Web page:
Exodus 34:29-35, Luke 9:28-36
February 19, 2012
This year we’ve been looking at the life and ministry of Jesus as told by the Gospel writer, Luke. And I’ve been asking you to “tweak” your mental images of the various events in Jesus’ life. I hope you’ve done that. And I hope those images have grown and become more real for you.
Well, for our next story, we’re jumping ahead a bit. Because this is Transfiguration Sunday. This is the day we celebrate the time Jesus took his three closest disciples and went to the mountaintop. And there they saw this heavenly vision of Jesus transformed!
I can say two things about this story. One, is that I’m sure my mental images of this event are pretty much inadequate! I’m thinking we all probably need some “tweaking” here! The other thing I can say is that I’m pretty sure I’ve also fallen short in the understanding the importance of this story. And I’m betting I’m not alone!
The church fathers gave the Transfiguration its own Sunday. And they placed it in a prominent position, leading into Lent, the holiest time of year. That alone shows that it’s very important. But also, once again, this story is told by three of the four Gospel writers, and that always means a story is important! And I think the fourth Gospel writer, John, may actually have alluded to it in a couple of places!
So, let’s see how well we do at picturing this event. How do you see it? And let me say that this is one story where it’s hard to get a good “mental image.” Because this is one place where there is a huge difference between how something is described in the first century, and how we might see it in the twenty first century.
The Gospel writers all describe the appearance of Jesus in terms of his garments becoming “bright white.” Luke uses the word “Dazzling.” Mark says “glistening.” And he adds, “…as no fuller’s soap could bleach them!” That kinda makes this sound like a commercial for a laundry detergent, doesn’t it?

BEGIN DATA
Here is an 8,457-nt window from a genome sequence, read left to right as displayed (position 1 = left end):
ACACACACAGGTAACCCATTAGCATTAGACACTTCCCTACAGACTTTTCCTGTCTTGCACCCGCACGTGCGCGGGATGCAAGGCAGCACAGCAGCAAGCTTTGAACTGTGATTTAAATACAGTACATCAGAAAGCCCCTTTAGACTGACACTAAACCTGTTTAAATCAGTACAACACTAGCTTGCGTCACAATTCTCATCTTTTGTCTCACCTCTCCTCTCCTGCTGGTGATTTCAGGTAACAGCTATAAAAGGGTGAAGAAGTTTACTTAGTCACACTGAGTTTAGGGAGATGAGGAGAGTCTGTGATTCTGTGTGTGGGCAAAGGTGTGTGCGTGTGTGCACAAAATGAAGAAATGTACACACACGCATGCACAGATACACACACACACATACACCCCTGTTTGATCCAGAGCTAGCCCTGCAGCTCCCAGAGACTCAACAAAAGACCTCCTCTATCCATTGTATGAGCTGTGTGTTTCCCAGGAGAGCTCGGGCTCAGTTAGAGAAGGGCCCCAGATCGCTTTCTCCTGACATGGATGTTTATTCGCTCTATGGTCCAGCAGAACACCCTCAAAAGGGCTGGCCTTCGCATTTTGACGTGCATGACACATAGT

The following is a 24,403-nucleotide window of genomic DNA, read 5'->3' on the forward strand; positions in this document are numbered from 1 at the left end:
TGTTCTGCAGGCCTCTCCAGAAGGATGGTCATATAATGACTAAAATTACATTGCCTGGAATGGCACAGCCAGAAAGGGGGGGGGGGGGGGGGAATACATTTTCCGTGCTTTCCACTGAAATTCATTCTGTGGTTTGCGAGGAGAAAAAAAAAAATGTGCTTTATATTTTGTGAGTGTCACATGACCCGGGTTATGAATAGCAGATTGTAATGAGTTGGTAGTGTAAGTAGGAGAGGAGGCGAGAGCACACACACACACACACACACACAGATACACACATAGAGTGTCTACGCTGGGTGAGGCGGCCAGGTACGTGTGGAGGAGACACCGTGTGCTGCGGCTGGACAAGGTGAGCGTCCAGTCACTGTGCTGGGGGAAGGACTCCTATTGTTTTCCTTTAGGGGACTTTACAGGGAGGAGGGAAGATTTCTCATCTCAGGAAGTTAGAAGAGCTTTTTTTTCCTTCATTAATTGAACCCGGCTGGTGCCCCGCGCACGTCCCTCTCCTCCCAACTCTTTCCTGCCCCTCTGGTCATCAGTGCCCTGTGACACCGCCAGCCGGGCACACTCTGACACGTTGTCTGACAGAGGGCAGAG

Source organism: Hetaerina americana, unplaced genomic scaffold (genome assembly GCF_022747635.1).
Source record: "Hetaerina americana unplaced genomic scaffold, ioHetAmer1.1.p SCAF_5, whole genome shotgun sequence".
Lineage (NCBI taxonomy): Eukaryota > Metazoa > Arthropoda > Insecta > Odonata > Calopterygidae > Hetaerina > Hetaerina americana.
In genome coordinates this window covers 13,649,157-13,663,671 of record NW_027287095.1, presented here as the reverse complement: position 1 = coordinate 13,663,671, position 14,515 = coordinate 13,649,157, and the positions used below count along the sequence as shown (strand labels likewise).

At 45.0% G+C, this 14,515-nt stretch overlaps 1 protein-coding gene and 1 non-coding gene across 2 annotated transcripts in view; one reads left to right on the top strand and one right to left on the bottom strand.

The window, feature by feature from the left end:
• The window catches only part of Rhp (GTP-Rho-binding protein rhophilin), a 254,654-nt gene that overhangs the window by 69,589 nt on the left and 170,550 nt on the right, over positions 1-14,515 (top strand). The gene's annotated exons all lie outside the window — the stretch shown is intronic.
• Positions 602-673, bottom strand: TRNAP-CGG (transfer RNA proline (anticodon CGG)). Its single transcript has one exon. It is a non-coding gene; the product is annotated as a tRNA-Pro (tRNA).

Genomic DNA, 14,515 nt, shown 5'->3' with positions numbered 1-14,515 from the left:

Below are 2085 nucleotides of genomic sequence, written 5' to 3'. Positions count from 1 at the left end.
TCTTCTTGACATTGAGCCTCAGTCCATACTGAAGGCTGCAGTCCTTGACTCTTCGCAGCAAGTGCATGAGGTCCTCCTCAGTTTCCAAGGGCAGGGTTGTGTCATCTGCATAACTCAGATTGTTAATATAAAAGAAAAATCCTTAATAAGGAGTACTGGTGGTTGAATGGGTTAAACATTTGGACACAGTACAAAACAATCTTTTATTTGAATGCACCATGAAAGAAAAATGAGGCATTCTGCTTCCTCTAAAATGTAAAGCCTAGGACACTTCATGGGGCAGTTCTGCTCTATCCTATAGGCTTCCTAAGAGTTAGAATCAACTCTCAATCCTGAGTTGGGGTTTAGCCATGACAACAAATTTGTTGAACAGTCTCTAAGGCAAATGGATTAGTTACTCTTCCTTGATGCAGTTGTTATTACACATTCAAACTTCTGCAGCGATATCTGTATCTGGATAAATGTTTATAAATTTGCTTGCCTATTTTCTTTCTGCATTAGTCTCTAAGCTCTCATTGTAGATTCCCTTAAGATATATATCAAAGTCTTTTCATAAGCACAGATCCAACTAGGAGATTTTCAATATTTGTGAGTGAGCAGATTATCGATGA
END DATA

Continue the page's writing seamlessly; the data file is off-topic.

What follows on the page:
Well, maybe it helps a little when Matthew says that Jesus’ clothes became “white as light.” Ok, that’s better. But think about it. What kind of light was he describing? Remember, they didn’t have lights! They had fire light, torches, and lamps with wicks. That was about it. And I’m betting that’s not exactly what Matthew had in mind! Perhaps if those people had ever seen neon lights, or mercury vapor lamps, or high pressure sodium, it would have helped them describe this scene more accurately.
Have any of you been to Times Square at night? Do you remember the intensity and the movement of all the lights there? I would define that as “dazzling.” And that might be an understatement! As I understand it, there is a requirement for businesses on Times Square, as to how bright they must have their lights and displays. So maybe if we can picture those lights, maybe that would help us with our imagery of Jesus on the mountain.
Luke goes on to tell us that the “appearance of his countenance was altered.” What does that mean? (Any guesses?) “Countenance” has to do with the face. But, when was the last time you used that word? (How many of you have never used that word?!) So there’s a little “verbal disconnect here.” Again, Matthew helps us understand this a little better. And this might be the most helpful description of this scene. Matthew says, “his face shone like the sun.”
You can’t look at the sun, can you? It’s too bright! It hurts your eyes, even in the day time, when your eyes have “adjusted.” Does that give us an idea of Jesus’ appearance on the mountaintop? It makes me wonder what time of day this took place, and the Gospel writers really don’t tell us. But night or day, this “change” in Jesus, this “transfiguration,” must have been startling – probably even scary! Luke portrays that very well here. Peter’s words about making “booths” seem almost incongruous! They seem almost silly in this situation. And I think it was meant to be that way! (Jesus didn’t even respond to it!)